The most important effect of the expedition was to give currency to Long's description of the country through which he passed as the "Great American Desert," unfit for cultivation and uninhabitable by agricultural settlers. The whole of the region between the Missouri River and the Rocky Mountains seemed to him adapted as a range for buffalo, "calculated to serve as a barrier to prevent too great an extension of our population westward," and to secure us against the incursions of enemies in that quarter. [Footnote: Long's Expedition (Early Western Travels, XVII.), 147, 148.] A second expedition, in 1825, under General Atkinson and Major O'Fallon, reached the mouth of the Yellowstone, having made treaties with various Indian tribes on the way.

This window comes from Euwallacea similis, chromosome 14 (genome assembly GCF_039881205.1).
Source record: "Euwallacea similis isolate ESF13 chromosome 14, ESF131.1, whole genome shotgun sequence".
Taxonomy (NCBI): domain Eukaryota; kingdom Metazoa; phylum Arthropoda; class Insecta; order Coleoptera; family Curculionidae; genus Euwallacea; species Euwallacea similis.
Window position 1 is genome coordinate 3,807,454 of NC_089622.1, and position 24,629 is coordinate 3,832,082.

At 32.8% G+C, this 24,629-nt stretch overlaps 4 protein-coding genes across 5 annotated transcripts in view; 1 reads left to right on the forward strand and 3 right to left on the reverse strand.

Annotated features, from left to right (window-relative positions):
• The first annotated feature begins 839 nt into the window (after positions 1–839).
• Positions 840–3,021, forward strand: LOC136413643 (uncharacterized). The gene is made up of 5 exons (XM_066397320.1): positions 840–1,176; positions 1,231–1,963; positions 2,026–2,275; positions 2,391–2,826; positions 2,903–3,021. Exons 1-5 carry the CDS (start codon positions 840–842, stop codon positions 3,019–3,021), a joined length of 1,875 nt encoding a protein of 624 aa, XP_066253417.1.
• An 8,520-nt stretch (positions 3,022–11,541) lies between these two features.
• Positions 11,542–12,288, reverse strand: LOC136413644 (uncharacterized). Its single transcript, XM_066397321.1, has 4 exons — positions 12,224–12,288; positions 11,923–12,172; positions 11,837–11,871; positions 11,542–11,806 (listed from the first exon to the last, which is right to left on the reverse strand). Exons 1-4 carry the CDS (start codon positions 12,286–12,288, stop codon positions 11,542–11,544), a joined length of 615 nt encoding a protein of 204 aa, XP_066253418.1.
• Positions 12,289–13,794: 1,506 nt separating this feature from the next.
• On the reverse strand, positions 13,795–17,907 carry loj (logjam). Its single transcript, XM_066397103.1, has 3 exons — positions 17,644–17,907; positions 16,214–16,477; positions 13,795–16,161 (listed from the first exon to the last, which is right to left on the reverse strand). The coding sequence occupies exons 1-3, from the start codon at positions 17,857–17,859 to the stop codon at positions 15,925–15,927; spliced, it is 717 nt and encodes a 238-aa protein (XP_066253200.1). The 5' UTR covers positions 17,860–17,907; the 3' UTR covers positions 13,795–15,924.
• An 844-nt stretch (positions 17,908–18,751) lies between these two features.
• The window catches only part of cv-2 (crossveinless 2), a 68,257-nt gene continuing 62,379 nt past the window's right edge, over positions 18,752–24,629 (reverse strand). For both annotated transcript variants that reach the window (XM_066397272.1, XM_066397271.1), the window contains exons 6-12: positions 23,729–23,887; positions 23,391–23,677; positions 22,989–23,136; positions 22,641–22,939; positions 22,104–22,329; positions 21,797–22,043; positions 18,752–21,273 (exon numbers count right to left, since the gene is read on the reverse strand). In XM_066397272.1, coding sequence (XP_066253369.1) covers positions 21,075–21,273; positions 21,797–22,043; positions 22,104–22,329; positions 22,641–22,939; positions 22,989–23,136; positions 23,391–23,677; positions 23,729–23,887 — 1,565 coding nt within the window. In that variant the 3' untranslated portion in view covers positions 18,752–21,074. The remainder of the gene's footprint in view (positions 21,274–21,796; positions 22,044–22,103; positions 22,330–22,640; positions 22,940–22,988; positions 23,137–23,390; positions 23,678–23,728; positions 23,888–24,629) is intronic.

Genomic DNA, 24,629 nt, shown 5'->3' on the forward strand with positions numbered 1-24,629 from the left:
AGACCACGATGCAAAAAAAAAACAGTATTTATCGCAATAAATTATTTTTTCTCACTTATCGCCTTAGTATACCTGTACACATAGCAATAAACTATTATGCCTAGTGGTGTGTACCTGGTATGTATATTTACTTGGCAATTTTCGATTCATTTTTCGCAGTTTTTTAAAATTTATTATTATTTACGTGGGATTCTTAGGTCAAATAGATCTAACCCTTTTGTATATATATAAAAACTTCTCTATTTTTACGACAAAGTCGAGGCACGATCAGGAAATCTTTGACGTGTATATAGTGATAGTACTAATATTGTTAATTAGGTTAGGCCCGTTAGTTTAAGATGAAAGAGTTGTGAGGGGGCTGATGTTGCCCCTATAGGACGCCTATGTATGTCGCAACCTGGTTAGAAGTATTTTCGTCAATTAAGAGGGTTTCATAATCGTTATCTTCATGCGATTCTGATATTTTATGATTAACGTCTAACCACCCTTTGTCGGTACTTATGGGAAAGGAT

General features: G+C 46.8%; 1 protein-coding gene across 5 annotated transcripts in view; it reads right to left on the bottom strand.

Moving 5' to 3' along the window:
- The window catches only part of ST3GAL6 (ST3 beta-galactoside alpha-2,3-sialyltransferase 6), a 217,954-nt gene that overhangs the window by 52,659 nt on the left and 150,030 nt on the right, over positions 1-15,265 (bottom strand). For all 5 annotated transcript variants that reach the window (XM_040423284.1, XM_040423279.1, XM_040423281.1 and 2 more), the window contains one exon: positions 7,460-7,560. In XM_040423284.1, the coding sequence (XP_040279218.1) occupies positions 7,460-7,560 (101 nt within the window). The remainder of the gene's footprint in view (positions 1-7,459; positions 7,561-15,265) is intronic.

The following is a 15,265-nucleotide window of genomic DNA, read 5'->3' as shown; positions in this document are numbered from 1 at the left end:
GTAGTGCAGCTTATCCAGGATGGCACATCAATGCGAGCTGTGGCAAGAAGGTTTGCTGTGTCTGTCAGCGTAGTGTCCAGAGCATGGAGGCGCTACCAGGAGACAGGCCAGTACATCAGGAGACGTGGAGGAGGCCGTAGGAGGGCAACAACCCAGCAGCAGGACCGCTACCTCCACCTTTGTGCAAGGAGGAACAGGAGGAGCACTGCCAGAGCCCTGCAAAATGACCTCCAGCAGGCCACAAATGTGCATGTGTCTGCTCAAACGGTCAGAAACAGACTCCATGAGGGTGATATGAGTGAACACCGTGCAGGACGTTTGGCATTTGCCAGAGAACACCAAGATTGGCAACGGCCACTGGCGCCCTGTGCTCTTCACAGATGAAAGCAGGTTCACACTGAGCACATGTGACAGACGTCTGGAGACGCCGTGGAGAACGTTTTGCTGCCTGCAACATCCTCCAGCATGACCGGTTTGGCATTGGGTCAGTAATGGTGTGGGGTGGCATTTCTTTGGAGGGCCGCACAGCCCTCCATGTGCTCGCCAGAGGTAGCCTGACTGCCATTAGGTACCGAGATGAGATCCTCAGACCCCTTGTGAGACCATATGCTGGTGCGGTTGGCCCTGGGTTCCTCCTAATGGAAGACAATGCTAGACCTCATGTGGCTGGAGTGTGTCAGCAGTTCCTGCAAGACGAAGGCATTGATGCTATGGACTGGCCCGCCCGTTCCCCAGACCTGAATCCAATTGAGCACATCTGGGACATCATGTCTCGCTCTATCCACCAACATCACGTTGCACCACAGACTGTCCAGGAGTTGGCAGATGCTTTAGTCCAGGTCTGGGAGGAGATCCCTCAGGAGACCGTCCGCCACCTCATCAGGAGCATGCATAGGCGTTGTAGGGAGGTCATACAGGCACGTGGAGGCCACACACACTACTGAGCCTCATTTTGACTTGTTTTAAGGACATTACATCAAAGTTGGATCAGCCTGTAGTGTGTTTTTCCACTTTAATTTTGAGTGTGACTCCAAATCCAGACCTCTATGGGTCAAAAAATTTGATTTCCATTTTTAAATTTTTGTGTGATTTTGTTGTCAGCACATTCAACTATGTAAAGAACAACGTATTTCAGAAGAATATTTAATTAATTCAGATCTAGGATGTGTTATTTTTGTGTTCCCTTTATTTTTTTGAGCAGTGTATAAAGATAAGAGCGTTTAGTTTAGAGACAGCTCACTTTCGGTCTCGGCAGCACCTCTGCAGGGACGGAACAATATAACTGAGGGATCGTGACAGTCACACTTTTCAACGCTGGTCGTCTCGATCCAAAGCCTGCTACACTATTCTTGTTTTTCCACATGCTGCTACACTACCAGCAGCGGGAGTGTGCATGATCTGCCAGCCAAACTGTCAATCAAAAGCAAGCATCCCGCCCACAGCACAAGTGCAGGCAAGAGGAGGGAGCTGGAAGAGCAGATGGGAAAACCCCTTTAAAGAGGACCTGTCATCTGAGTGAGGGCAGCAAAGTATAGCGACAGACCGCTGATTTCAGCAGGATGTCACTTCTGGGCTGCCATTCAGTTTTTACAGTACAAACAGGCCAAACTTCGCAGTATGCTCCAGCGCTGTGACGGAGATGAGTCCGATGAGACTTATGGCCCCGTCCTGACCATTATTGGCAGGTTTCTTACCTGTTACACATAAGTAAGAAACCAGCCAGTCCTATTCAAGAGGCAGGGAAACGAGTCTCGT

In the mean time, Congress and the president were busy with the question of Oregon. By the convention of 1818, with Great Britain, the northern boundary of the United States was carried from the Lake of the Woods to the Rocky Mountains, along the forty-ninth parallel. Beyond the mountains, the Oregon country was left open, for a period of ten years, to joint occupation of both powers, without prejudice to the claims of either. Having thus postponed the Oregon question, the secretary of state, John Quincy Adams, turned to his Spanish relations. Obliged by Monroe to relinquish our claim to Texas in the treaty of 1819, by which we obtained Florida, he insisted on so drawing our boundary-line in the southwest as to acquire Spain's title to the Pacific north of the forty-second parallel, and to the lands that lay north and east of the irregular line from the intersection of this parallel with the Rocky Mountains to the Sabine. Adams was proud of securing this line to the Pacific Ocean, for it was the first recognition by an outside power of our rights in the Oregon country.[Footnote: Treaties and Conventions (ed. of 1889), 416, 1017; Babcock, Am. Nationality (Am. Nation, XIII.), chap, xvi.; J. Q. Adams, Memoirs, IV., 275.]